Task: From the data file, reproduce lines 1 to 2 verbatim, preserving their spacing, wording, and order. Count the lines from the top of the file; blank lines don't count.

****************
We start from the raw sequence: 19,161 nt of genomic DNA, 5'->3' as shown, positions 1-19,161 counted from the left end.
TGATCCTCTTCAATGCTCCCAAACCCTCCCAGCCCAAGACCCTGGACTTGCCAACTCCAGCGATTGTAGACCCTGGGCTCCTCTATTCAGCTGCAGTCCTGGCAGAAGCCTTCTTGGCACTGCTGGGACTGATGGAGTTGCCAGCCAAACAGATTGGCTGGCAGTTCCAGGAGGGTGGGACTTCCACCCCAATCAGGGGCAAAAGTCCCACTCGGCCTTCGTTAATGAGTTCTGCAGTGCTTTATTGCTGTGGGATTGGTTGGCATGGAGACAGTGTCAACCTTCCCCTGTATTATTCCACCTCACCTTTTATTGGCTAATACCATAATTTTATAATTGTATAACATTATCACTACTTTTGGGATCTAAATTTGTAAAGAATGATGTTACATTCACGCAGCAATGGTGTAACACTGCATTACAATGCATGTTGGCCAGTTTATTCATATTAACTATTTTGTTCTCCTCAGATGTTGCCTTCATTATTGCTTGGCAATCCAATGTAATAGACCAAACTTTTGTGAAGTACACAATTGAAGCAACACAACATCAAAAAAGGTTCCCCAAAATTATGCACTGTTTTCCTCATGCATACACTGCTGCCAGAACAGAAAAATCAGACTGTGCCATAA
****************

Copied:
We start from the raw sequence: 19,161 nt of genomic DNA, 5'->3' as shown, positions 1-19,161 counted from the left end.
TGATCCTCTTCAATGCTCCCAAACCCTCCCAGCCCAAGACCCTGGACTTGCCAACTCCAGCGATTGTAGACCCTGGGCTCCTCTATTCAGCTGCAGTCCTGGCAGAAGCCTTCTTGGCACTGCTGGGACTGATGGAGTTGCCAGCCAAACAGATTGGCTGGCAGTTCCAGGAGGGTGGGACTTCCACCCCAATCAGGGGCAAAAGTCCCACTCGGCCTTCGTTAATGAGTTCTGCAGTGCTTTATTGCTGTGGGATTGGTTGGCATGGAGACAGTGTCAACCTTCCCCTGTATTATTCCACCTCACCTTTTATTGGCTAATACCATAATTTTATAATTGTATAACATTATCACTACTTTTGGGATCTAAATTTGTAAAGAATGATGTTACATTCACGCAGCAATGGTGTAACACTGCATTACAATGCATGTTGGCCAGTTTATTCATATTAACTATTTTGTTCTCCTCAGATGTTGCCTTCATTATTGCTTGGCAATCCAATGTAATAGACCAAACTTTTGTGAAGTACACAATTGAAGCAACACAACATCAAAAAAGGTTCCCCAAAATTATGCACTGTTTTCCTCATGCATACACTGCTGCCAGAACAGAAAAATCAGACTGTGCCATAA